It is fair to say now, as it has been for the past two years, that America’s Child Emperor has no clothes.  The reason I quote Harnden here is because his observations about this president and this administration are candid.  America’s corporate-controlled media habitually treats facts with imagination.  Reality bites and doesn’t let go. “The Messiah” they helped to elect and failed miserably at vetting is proving to be a monumental lapse in their collective judgment.  Harnden does not pander to his readers.

    Harnden points out that during the 2008 election campaign, a cable written by Sir Nigel Sheinwald, the British ambassador to Washington, was leaked to The Daily Telegraph.

    In it, Sir Nigel noted that Obama “does betray a highly educated and upper middle class mindset,” that he was “maybe aloof, insensitive” at times and that charges of elitism were “not entirely unfair”.

    The assessment about his personality has been borne out over time but the Obama operation despised leaks, was highly protective of Obama’s carefully-crafted life “narrative” and extremely sensitive to any criticism. Now the shoe is on the other foot.

    Here’s the money quote from Harnden:  “Once the WikiLeaks release happens, Mr. Obama will no doubt offer emollient words and reassurance. Unfortunately for him, however, he is likely to find that the power of his words will now be greatly diminished abroad as well as at home.”

    You can read more about the WikiLeaks revelations at Memeorandum.

     
  • backyardconservative 12:04 PM on 11/05/2010 Permalink | Reply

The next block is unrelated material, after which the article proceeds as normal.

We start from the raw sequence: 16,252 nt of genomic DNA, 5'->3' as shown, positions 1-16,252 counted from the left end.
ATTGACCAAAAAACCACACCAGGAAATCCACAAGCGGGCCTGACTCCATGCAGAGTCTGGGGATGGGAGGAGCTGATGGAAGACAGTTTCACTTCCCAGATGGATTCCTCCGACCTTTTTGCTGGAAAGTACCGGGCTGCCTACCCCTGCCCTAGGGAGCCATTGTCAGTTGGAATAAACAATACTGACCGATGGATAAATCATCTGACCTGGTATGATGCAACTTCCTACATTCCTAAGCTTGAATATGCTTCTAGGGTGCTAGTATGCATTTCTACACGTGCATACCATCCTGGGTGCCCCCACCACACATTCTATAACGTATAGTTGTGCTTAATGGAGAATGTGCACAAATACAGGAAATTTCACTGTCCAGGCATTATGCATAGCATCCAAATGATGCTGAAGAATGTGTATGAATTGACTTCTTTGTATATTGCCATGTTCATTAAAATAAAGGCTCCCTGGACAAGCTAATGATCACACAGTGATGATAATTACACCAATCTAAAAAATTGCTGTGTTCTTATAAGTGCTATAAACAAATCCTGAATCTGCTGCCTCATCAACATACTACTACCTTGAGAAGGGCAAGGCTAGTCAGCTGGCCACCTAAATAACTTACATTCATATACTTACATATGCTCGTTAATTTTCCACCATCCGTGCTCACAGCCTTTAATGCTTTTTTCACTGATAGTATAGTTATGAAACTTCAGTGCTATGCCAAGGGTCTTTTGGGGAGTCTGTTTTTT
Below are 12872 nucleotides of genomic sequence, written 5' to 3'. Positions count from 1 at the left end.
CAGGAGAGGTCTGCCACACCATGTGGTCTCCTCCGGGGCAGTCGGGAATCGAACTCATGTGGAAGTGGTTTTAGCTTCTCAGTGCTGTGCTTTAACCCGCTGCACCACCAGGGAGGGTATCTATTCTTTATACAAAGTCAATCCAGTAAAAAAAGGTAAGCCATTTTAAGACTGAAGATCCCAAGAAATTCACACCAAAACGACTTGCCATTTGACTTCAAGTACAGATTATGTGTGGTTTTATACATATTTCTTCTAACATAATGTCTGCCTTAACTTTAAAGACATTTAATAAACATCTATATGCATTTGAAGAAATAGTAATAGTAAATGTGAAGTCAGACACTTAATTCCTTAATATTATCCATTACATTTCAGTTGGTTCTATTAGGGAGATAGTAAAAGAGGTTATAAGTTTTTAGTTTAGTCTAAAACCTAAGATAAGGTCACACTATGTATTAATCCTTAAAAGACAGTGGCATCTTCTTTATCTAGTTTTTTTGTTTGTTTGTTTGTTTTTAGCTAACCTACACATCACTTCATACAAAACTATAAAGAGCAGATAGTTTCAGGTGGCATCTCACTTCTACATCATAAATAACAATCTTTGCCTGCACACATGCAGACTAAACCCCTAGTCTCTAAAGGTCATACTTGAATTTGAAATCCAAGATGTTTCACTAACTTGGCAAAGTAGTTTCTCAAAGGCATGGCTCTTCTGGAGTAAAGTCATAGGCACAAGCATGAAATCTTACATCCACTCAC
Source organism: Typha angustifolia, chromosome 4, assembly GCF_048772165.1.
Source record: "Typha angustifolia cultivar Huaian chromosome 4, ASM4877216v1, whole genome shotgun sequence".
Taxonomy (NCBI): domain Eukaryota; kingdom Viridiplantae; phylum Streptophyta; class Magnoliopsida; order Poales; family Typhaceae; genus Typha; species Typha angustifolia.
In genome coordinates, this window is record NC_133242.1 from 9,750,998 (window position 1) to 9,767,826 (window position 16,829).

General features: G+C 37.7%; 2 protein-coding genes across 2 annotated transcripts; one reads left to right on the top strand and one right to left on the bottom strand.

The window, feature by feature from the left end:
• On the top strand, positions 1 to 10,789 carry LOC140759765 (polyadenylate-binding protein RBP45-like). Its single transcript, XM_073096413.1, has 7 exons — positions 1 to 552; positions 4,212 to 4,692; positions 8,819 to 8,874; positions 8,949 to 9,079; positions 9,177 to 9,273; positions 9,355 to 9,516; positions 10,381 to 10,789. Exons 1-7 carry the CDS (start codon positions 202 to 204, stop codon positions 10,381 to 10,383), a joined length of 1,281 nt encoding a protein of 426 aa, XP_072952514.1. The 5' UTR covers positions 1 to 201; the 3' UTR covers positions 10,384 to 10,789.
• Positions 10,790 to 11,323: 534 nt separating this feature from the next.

Tags: foreign policy, ,   

    Hillary’s Tremulous Foreign Policy 

    Not earning plaudits, but maybe Hugo was right.

    Earthquakes dog Clinton on overseas trips…

    Perhaps you should stay overseas, though, Hillary, we have enough issues at home.

    I suggest a visit to the Ahmadinejad manse.

    –crossposted at BackyardConservative

     
  • backyardconservative 11:20 AM on 10/08/2010 Permalink | Reply
    Tags: , , , , , , foreign policy,   

    Building the Next Bailout…and BUST 

    TWS:

    In July, Illinois went to market with a $900 million BAB issue that attracted 93 investors, including 17 from overseas. The international investors accounted for about 30 percent of the offering. Illinois state officials even joined their underwriters, Citigroup, on a road show through Europe and Asia to drum up interest in the sale.

    Setting up the next bust in Illinois and around the country.

    Screwing up the current one. From e21 Morning eBrief:

    In Foreclosure Controversy, Problems Run Deeper Than Flawed Paperwork (Round Up)Millions of U.S. mortgages have been shuttled around the global financial system – sold and resold by firms – without the documents that traditionally prove who legally owns the loans. Now, as many of these loans have fallen into default and banks have sought to seize homes, judges around the country have increasingly ruled that lenders had no right to foreclose, because they lacked clear title. The court decisions, should they continue to spread, could call into doubt the ownership of mortgages throughout the country, raising urgent challenges for both the real estate market and the wider financial system. The White House has announced that President Obama will pocket veto H.R. 3808 which would have allowed banks to shortcut the current notarization process. See Alphaville for and the Washington Post for more more.

    Goldman Sachs: The US Economy Is Weaker Than You Think (Seeking Alpha)Goldman Sachs issued a very bullish note on the Euro this morning. Not because they think Europe is entering a period of robust growth. No, in fact they reduced their estimates for European growth based on the recent Euro strength; however, they see the U.S. economy simply deteriorating more than Europe. The chart in this presentation that jumped out was the ISM’s index compared to the orders & inventories. The orders and inventories data shows a very strong leading indication of future ISM growth. Currently, the orders and inventories data is forecasting ISM readings in the low 40s.